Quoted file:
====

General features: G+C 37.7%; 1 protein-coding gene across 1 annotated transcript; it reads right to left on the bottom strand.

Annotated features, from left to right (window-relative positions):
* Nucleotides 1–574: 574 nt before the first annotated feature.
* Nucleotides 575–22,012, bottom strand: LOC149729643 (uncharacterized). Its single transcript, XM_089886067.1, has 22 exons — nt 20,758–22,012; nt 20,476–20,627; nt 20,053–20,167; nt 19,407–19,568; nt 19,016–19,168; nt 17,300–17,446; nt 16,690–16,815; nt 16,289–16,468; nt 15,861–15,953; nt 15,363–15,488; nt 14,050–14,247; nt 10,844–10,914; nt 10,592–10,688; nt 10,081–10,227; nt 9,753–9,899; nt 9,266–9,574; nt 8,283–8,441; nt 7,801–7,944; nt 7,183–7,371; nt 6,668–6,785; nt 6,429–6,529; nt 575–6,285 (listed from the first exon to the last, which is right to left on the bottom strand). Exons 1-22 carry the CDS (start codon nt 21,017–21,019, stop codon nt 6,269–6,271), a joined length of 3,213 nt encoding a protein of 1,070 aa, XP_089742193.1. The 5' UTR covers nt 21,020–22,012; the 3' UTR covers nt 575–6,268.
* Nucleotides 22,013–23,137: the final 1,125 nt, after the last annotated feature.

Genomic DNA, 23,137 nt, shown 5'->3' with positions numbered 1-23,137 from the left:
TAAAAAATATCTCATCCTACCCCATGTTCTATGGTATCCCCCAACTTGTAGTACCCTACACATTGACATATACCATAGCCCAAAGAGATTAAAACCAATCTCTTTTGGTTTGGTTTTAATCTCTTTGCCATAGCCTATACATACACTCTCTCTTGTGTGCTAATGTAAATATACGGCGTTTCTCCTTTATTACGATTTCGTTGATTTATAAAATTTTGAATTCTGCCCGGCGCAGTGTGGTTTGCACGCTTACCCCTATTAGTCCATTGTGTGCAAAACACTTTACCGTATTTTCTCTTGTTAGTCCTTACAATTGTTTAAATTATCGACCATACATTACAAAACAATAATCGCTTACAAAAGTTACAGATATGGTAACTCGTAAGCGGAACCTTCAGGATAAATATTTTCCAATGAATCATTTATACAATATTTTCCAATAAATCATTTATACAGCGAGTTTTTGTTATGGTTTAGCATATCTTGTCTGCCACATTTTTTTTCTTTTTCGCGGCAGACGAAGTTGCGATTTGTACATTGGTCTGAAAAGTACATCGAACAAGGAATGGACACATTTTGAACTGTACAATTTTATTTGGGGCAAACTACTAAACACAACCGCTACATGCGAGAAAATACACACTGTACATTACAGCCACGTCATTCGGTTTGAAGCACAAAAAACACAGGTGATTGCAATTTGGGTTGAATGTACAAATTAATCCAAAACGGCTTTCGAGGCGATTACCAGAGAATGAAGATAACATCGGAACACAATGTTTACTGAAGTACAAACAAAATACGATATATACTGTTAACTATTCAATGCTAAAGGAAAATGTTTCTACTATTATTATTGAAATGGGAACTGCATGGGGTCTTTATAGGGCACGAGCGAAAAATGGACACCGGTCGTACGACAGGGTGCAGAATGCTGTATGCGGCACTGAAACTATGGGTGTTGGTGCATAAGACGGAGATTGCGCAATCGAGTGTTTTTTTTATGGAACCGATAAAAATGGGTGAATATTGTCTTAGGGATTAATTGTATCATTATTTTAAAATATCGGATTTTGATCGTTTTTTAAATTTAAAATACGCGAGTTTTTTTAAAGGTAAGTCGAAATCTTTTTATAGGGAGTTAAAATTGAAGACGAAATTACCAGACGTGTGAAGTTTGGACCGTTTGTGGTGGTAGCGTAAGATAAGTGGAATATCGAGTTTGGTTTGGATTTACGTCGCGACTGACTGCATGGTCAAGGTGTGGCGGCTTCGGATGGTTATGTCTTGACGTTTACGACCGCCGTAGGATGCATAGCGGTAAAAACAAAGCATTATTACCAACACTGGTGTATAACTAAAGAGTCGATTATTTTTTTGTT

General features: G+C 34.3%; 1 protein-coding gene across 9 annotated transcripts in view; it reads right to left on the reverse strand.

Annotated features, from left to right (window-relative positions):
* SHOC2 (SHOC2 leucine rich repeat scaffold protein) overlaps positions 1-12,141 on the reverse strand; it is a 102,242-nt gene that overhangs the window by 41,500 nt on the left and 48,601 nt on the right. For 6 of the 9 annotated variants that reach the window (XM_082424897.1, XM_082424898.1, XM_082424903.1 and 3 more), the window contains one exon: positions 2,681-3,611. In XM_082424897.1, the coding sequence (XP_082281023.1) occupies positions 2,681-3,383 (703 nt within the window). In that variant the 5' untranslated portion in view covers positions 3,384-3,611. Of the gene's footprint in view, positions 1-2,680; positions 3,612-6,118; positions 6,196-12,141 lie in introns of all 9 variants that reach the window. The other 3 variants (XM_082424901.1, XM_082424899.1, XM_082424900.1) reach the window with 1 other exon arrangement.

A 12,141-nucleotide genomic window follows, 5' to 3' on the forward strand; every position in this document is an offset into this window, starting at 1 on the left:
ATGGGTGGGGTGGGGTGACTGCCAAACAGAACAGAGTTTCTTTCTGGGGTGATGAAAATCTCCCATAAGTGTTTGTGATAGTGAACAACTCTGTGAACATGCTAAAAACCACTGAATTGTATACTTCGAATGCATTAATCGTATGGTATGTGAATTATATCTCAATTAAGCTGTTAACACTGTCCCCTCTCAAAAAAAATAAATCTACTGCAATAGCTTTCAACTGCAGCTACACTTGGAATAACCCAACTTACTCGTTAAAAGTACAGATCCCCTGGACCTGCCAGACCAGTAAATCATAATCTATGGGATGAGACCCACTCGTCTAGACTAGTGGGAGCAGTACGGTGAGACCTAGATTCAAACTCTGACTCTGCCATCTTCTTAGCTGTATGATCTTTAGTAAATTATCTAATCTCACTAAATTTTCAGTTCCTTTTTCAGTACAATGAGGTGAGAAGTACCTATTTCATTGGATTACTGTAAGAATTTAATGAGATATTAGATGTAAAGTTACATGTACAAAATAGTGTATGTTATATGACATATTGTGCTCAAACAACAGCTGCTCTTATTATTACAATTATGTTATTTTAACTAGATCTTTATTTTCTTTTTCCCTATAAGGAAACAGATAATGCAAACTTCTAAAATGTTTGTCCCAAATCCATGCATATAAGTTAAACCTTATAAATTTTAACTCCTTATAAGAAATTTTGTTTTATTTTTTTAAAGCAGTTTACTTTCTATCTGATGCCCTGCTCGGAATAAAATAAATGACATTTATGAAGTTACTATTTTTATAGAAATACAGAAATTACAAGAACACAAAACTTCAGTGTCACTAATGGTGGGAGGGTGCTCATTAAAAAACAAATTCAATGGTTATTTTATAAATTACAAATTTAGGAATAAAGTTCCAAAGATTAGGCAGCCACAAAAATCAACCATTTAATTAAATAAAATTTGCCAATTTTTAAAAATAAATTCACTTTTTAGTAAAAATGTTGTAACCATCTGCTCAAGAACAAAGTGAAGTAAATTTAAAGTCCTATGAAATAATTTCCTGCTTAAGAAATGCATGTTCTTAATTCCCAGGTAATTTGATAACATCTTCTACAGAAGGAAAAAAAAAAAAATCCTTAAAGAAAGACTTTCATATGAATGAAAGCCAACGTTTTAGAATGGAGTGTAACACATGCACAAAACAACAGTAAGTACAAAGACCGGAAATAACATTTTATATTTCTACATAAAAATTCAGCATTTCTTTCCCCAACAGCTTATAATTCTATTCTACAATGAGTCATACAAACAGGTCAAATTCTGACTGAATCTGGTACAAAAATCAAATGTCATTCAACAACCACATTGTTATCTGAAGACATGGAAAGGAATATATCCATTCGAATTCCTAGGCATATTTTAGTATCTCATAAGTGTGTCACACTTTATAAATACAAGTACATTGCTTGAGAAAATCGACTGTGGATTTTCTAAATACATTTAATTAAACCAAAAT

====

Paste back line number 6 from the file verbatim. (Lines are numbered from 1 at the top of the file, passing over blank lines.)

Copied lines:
Genomic DNA, 23,137 nt, shown 5'->3' with positions numbered 1-23,137 from the left: